While at the morning service at my parish earlier today I talked with several people I haven’t really had a chance to know well. Given the environment, it was only natural that the subject of the Faith come up. I wasn’t entirely surprised to find that a couple of them agreed with the general predictions that times of trouble and persecution are heading the Church’s way. The following passage from the Gospel of Luke immediately sprang to mind:
4 “I tell you, my friends, do not fear those who kill the body, and after that have no more that they can do. 5 But I will warn you whom to fear: fear him who, after he has killed, has power to cast into hell; yes, I tell you, fear him! 6 Are not five sparrows sold for two pennies? And not one of them is forgotten before God. 7 Why, even the hairs of your head are all numbered. Fear not; you are of more value than many sparrows.
8 “And I tell you, every one who acknowledges me before men, the Son of man also will acknowledge before the angels of God; 9 but he who denies me before men will be denied before the angels of God.
(Luke 12: 4-9)
I think that in the coming years a lot of Christians are going to have to decide whether or not to acknowledge Jesus before men. For a long time here in the West the cost of that has been low. This is changing now, and when the cost is high I think we shall see the chaff and the wheat sort themselves out.
Despite being a Traditional Catholic, and despite coming from the Western Church, I am not one of those who insists that the Traditional Latin Mass is the only acceptable form of worship in the Church. I hold that view for several reasons, and one of them is that I think that having services in the vernacular is far more effective for reaching people than purely in Latin. St. Paul, in his Letter to the Corinthians, addresses the use of tongues in service and I think it relates well here:
20 Brethren, do not be children in your thinking; be babes in evil, but in thinking be mature. 21 In the law it is written, “By men of strange tongues and by the lips of foreigners will I speak to this people, and even then they will not listen to me, says the Lord.” 22 Thus, tongues are a sign not for believers but for unbelievers, while prophecy is not for unbelievers but for believers. 23 If, therefore, the whole church assembles and all speak in tongues, and outsiders or unbelievers enter, will they not say that you are mad? 24 But if all prophesy, and an unbeliever or outsider enters, he is convicted by all, he is called to account by all, 25 the secrets of his heart are disclosed; and so, falling on his face, he will worship God and declare that God is really among you.
(1 Cor 14:20-25)
For those who are new to the Church, the Latin Mass can be a difficult hurdle. Not impossible, of course. But I think that the option of a Mass in the vernacular can help the Church reach a lot more people.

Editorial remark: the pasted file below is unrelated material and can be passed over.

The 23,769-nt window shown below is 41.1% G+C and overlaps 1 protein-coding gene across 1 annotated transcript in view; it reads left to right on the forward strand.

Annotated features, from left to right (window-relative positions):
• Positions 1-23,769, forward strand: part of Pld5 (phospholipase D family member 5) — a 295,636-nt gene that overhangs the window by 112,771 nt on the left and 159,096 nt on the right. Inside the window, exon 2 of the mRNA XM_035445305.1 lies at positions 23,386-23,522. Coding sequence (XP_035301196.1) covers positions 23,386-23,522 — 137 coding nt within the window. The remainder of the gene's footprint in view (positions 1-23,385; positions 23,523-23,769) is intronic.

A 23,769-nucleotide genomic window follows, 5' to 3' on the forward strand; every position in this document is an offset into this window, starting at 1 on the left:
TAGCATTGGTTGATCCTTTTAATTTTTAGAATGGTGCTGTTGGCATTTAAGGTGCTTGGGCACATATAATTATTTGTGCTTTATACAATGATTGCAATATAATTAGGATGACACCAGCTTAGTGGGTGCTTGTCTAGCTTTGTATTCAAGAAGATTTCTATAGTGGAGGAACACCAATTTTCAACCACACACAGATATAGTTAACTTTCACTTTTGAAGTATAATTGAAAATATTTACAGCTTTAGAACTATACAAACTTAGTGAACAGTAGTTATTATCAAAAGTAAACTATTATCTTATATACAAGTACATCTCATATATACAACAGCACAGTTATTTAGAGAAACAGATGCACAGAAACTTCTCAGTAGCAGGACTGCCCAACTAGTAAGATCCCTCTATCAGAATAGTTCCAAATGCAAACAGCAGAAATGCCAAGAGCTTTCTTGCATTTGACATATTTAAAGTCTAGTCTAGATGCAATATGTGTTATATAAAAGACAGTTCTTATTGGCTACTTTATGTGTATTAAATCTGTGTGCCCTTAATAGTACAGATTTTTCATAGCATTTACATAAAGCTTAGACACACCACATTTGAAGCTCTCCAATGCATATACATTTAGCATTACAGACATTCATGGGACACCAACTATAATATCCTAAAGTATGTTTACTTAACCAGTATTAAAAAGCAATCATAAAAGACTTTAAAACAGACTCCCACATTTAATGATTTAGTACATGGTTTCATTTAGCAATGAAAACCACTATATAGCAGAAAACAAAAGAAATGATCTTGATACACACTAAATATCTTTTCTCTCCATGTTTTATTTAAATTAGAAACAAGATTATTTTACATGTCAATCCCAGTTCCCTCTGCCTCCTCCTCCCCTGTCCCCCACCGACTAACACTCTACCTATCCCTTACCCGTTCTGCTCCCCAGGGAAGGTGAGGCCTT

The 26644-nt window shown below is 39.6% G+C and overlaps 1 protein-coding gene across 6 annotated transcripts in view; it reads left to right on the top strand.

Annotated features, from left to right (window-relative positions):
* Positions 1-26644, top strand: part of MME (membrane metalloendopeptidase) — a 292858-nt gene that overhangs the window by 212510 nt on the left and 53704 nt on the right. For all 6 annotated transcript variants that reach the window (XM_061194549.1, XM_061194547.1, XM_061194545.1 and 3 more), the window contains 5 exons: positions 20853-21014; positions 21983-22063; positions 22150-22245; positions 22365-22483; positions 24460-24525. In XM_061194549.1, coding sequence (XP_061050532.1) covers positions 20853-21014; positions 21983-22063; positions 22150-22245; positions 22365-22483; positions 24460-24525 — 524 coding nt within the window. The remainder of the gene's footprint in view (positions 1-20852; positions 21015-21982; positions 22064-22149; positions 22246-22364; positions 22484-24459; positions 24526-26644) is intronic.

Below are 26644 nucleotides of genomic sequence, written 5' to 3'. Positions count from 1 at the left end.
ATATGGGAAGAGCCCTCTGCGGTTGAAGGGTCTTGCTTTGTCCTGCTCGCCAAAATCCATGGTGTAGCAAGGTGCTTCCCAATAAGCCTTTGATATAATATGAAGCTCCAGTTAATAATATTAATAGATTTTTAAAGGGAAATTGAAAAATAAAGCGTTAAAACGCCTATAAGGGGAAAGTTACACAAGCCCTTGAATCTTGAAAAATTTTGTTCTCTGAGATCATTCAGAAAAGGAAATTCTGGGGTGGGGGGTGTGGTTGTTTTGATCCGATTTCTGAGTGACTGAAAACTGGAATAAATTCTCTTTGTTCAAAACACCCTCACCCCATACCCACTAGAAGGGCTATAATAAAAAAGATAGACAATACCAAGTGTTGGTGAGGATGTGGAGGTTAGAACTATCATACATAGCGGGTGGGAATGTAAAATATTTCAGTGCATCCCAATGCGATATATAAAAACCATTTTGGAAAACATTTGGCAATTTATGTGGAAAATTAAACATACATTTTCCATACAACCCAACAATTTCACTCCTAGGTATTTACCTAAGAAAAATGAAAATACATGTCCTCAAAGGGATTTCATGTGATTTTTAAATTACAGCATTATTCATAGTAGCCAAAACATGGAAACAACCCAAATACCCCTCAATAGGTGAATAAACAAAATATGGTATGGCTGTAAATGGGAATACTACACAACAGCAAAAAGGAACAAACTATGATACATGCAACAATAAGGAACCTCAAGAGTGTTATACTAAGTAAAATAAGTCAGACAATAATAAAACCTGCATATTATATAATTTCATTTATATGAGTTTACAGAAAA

Finally, my reading of the Old Testament took me across this classic story of “be careful of what you wish for”:
When Samuel became old, he made his sons judges over Israel. 2 The name of his first-born son was Jo′el, and the name of his second, Abi′jah; they were judges in Beer-sheba. 3 Yet his sons did not walk in his ways, but turned aside after gain; they took bribes and perverted justice.
4 Then all the elders of Israel gathered together and came to Samuel at Ramah, 5 and said to him, “Behold, you are old and your sons do not walk in your ways; now appoint for us a king to govern us like all the nations.” 6 But the thing displeased Samuel when they said, “Give us a king to govern us.” And Samuel prayed to the Lord. 7 And the Lord said to Samuel, “Hearken to the voice of the people in all that they say to you; for they have not rejected you, but they have rejected me from being king over them. 8 According to all the deeds which they have done to me, from the day I brought them up out of Egypt even to this day, forsaking me and serving other gods, so they are also doing to you. 9 Now then, hearken to their voice; only, you shall solemnly warn them, and show them the ways of the king who shall reign over them.”
10 So Samuel told all the words of the Lord to the people who were asking a king from him. 11 He said, “These will be the ways of the king who will reign over you: he will take your sons and appoint them to his chariots and to be his horsemen, and to run before his chariots; 12 and he will appoint for himself commanders of thousands and commanders of fifties, and some to plow his ground and to reap his harvest, and to make his implements of war and the equipment of his chariots. 13 He will take your daughters to be perfumers and cooks and bakers. 14 He will take the best of your fields and vineyards and olive orchards and give them to his servants. 15 He will take the tenth of your grain and of your vineyards and give it to his officers and to his servants. 16 He will take your menservants and maidservants, and the best of your cattle and your asses, and put them to his work. 17 He will take the tenth of your flocks, and you shall be his slaves. 18 And in that day you will cry out because of your king, whom you have chosen for yourselves; but the Lord will not answer you in that day.”
(1 Sam 8:1-18)
The story of Israel and its kings is a tragedy through and through. They demand one, and when they finally get a kingly dynasty, they rebel within three generations. And before long they lose the monarchy completely. Then they spend centuries lamenting this and praying for a restoration of the monarchy. They plead with God to restore a Son of David to the Throne. And then, when the heir to the Davidic throne finally revealed himself… they put Him to death. Such is human nature. When we finally get what we think we wanted, we are seldom happy with it.